Cellular and Molecular Biology

 

With faculty drawn from six basic science departments and three clinical departments, training is offered in the general areas of structure, function, biogenesis of macromolecules and subcellular organelles, as well as the mechanisms which regulate cell metabolism, differentiation and growth and intercellular interactions during development. The training program encompasses a very strong representation in several areas at the cutting edge of cell and molecular biology, stem cell biology, cancer biology, signal transduction mechanisms, regulation of gene expression, developmental genetics, molecular pathogenesis, and cellular and molecular neurobiology.

The interdisciplinary character of the program allows students to approach a research project and select a thesis advisor from a broad perspective. The curriculum is designed to provide students with an advanced, but balanced, biological education, which prepares them to understand and apply sophisticated ideas and methodologies of biochemistry, genetics, immunology, and molecular cell biology to their research. Because of the broad spectrum of research interests, students are encouraged to develop individual course selections from a diverse pool of electives after completing the required Foundations and Bioinformatics Courses. At present, there are 62 faculty members in the Cellular and Molecular Biology Training Program. The research interests of many of the faculty are directly relevant to solving major clinical problems and diseases and encompass divergent disorders such as cancer, infectious diseases, and diabetes and connective tissue diseases.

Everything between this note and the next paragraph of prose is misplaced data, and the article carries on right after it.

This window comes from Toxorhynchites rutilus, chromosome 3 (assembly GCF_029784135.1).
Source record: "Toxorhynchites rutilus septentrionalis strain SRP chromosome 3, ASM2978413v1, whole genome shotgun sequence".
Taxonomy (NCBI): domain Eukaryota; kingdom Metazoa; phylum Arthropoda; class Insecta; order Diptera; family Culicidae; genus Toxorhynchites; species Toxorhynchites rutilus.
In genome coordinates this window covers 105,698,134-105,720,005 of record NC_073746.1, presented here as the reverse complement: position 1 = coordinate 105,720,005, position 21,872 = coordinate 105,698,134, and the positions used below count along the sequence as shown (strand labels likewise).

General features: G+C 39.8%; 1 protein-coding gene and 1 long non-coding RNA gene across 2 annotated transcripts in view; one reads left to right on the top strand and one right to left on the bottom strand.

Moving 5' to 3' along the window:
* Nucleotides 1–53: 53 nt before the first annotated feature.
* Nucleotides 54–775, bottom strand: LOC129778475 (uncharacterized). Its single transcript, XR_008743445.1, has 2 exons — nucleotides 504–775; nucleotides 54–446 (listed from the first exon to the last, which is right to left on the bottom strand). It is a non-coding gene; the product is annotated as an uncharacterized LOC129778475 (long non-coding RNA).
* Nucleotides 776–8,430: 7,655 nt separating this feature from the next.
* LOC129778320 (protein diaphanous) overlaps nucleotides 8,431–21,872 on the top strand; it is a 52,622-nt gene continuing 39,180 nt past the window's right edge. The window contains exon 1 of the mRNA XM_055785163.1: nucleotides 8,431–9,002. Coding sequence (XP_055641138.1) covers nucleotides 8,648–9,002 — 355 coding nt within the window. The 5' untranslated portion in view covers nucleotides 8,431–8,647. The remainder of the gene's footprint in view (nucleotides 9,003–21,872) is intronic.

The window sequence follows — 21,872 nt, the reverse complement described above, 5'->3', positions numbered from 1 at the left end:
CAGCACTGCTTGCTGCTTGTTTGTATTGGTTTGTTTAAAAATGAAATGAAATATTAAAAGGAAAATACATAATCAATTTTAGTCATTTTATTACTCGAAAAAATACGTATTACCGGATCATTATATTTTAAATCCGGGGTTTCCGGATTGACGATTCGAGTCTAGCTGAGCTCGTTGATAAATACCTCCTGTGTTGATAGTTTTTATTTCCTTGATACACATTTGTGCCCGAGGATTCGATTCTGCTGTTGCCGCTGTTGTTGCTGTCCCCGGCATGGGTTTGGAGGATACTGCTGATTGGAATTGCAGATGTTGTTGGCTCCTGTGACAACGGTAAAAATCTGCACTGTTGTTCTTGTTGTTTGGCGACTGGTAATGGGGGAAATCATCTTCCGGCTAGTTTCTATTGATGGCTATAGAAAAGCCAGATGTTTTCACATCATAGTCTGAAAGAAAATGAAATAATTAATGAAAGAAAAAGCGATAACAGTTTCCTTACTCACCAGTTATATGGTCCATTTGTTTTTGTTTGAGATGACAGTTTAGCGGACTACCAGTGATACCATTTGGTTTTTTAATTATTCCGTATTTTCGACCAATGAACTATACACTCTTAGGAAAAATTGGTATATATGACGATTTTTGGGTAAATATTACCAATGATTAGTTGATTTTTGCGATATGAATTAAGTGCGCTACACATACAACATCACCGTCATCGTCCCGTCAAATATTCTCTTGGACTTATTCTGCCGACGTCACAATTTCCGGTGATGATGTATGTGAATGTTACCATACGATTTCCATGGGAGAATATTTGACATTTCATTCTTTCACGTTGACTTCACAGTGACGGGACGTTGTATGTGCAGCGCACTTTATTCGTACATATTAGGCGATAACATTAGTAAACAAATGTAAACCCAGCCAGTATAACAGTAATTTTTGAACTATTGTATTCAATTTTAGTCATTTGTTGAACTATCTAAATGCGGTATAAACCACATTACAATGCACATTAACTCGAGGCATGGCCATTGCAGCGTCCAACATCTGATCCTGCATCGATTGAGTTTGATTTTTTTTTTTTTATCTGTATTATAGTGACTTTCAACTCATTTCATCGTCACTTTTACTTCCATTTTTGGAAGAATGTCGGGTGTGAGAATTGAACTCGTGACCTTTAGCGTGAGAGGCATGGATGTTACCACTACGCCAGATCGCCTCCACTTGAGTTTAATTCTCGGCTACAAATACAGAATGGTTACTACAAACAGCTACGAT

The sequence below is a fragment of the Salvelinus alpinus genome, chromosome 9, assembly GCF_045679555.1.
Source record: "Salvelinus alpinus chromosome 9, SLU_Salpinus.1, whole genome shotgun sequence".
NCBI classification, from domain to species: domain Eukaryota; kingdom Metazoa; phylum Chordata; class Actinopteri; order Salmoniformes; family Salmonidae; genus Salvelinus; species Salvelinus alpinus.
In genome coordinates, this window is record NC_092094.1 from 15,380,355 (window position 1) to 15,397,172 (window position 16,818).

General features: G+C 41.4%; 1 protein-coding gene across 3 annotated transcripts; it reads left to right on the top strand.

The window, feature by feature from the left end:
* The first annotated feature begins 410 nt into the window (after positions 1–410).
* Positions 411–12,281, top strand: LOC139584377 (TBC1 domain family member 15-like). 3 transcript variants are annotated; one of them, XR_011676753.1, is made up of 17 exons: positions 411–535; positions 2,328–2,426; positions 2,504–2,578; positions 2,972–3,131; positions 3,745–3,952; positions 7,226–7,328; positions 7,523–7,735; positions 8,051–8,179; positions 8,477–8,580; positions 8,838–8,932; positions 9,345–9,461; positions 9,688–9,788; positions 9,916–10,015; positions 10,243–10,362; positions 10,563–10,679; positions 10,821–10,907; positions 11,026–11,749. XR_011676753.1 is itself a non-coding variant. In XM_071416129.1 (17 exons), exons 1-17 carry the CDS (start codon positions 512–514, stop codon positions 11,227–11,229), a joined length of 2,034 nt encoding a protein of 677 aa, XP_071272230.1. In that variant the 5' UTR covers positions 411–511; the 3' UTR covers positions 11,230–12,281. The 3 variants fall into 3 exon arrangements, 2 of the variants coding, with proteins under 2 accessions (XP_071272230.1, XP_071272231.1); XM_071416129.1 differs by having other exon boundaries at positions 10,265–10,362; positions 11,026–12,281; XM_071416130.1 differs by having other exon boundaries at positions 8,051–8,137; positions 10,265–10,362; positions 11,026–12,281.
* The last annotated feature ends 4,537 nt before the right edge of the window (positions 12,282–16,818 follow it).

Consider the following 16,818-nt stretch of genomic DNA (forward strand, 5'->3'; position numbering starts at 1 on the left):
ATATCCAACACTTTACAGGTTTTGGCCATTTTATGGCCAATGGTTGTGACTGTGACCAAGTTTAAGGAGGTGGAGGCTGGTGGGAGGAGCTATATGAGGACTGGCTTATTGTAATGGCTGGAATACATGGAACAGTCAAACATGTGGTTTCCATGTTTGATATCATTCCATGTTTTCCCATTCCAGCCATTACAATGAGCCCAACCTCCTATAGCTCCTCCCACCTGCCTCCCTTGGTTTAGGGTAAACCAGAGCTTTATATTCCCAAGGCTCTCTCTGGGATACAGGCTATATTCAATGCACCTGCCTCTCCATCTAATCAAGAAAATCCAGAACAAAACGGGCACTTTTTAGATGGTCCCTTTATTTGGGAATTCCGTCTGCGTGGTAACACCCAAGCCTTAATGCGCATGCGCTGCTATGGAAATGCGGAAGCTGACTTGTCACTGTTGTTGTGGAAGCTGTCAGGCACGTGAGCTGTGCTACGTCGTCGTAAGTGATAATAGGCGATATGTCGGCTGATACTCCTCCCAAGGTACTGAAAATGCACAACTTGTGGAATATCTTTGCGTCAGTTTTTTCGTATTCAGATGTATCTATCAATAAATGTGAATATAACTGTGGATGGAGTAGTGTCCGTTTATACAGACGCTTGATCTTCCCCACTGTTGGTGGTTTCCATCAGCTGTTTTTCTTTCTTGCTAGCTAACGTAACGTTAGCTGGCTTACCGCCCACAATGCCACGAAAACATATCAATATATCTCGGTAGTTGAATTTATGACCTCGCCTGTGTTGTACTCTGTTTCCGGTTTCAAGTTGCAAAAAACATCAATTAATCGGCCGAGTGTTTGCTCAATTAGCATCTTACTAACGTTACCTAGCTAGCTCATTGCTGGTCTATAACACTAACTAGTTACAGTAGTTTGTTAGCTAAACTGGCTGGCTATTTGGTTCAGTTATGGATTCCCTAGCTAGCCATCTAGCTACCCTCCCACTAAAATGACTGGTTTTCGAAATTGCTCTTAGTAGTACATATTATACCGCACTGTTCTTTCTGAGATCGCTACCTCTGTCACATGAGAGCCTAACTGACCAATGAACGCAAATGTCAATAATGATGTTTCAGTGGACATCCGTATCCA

Contacts

Daniel Rifkin
Elaine Wilson
Dan Rifkin, PhD
Program Director
Charles Aden Poindexter Professor of Medicine
Elaine Wilson, PhD
Graduate Advisor
Professor of Cell Biology and Urology
 

Sample Courses

  • Topics in Molecular Biology
  • Introduction to Biostatistics & Bioinformatics
  • Research Presentations in Cell Biology
  • Tutorial in Cell Bio/Biochemistry
  • Tutorial in Advanced Cell Biology
  • Grant Writing
  • Scientific Integrity and the Responsible Conduct of Research

Recommended Elective Courses

  • Introduction to Immunology
  • Genetics
  • Stem Cell Biology

Qualifying Exam

When: End of Year 2. Qualifying exam after 32 credits of course work.
Details: 3 faculty members (excluding student’s thesis advisor)

  • Written: Thesis proposal in NIH format, 5 double spaced pages maximum; 3 year timeframe
  • Oral: 75-90 minutes; student gives 20 minutes presentation on thesis proposal, then questions from committee